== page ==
The Nightmare That Was Andersonville Prison Camp

Inside Andersonville Prison
Andersonville Prison. Library of Congress

The Andersonville prisoner of war camp, which operated from February 27, 1864, until the end of the American Civil War in 1865, was one of the most notorious in U.S. history. Underbuilt, overpopulated, and continuously short on supplies and clean water, it was a nightmare for the nearly 45,000 soldiers who entered its walls.

Construction

In late 1863, the Confederacy found that it needed to construct additional prisoner of war camps to house captured Union soldiers waiting to be exchanged.

As leaders discussed where to place these new camps, former Georgia governor, Major General Howell Cobb stepped forward to suggest the interior of his home state. Citing southern Georgia's distance from the front lines, relative immunity to Union cavalry raids, and easy access to railroads, Cobb was able to convince his superiors to build a camp in Sumter County. In November 1863, Captain W. Sidney Winder was dispatched to find a suitable location.

Arriving at the tiny village of Andersonville, Winder found what he believed to be an ideal site. Located near the Southwestern Railroad, Andersonville possessed transit access and a good water source. With the location secured, Captain Richard B. Winder (a cousin to Captain W. Sidney Winder) was sent to Andersonville to design and oversee the construction of the prison. Planning a facility for 10,000 prisoners, Winder designed a 16.5-acre rectangular compound that had a stream flowing through the center.

Naming the prison Camp Sumter in January 1864, Winder used local slaves to construct the compound's walls.

Built of tight-fitting pine logs, the stockade wall presented a solid facade that did not allow the slightest view of the outside world. Access to the stockade was through two large gates set in the west wall.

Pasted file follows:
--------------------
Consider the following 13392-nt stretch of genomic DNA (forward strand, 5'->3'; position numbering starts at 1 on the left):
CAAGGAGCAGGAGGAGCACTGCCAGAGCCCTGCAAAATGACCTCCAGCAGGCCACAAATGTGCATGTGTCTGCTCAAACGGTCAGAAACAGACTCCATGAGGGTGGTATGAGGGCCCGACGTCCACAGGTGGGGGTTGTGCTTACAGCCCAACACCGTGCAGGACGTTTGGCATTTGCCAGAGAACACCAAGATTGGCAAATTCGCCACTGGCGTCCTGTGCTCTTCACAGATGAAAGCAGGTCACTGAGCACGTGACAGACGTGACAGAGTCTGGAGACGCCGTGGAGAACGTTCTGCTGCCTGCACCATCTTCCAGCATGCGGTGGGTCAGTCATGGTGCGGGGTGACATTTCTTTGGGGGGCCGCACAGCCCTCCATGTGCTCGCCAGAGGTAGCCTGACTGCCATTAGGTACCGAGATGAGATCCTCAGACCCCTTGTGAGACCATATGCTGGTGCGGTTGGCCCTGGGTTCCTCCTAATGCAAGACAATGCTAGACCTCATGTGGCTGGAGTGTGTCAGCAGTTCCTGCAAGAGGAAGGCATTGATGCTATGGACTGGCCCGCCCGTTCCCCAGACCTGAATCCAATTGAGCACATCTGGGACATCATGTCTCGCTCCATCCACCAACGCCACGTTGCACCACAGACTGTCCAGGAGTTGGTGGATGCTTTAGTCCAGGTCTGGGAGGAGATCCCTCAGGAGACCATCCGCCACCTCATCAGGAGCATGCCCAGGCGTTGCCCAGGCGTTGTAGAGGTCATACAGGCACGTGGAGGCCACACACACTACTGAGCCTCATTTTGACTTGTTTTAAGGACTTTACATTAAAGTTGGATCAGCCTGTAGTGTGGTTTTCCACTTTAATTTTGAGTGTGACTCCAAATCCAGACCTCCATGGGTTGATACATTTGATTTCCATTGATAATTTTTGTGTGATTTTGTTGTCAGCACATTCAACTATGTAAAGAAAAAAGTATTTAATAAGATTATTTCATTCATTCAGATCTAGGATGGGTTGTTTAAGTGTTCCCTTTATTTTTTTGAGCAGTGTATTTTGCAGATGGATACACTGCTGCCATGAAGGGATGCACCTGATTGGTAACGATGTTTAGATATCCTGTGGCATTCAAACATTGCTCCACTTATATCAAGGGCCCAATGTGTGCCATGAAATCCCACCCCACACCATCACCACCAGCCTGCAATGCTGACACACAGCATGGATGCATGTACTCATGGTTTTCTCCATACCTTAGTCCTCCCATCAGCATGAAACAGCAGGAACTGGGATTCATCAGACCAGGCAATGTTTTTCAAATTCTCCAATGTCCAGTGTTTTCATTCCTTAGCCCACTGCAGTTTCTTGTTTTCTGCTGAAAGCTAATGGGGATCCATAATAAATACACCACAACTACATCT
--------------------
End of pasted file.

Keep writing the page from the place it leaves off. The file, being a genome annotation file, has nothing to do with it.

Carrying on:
Inside, a light fence was built approximately 19-25 feet from the stockade. This "dead line" was meant to keep prisoners away from the walls and any caught crossing it was shot immediately. Due to its simple construction, the camp rose quickly and the first prisoners arrived on February 27, 1864. 

A Nightmare Ensues

While the population at the prison camp steadily grew, it began to balloon after the Fort Pillow incident on April 12, 1864, when Confederate forces under Major General Nathan Bedford Forrest massacred black Union soldiers at the Tennessee fort. In response, President Abraham Lincoln demanded that black prisoners of war be treated the same as their white comrades. Confederate President Jefferson Davis refused. As a result, Lincoln and Lt. General Ulysses S. Grant suspended all prisoner exchanges. With the halt of exchanges, POW populations on both sides began to grow rapidly. At Andersonville, the population reached 20,000 by early June, twice the camp's intended capacity.

With the prison badly overcrowded, its superintendent, Major Henry Wirz, authorized an expansion of the stockade. Using prisoner labor, a 610-ft. addition was built on the prison's north side. Built in two weeks, it was opened to the prisoners on July 1.

In an effort to further alleviate the situation, Wirz paroled five men in July and sent them north with a petition signed by the majority of the prisoners asking for POW exchanges to resume. This request was denied by the Union authorities. Despite this 10-acre expansion, Andersonville remained badly overcrowded with the population peaking at 33,000 in August. Throughout the summer, conditions in the camp continued to deteriorate as the men, exposed to the elements, suffered from malnutrition and diseases such as dysentery.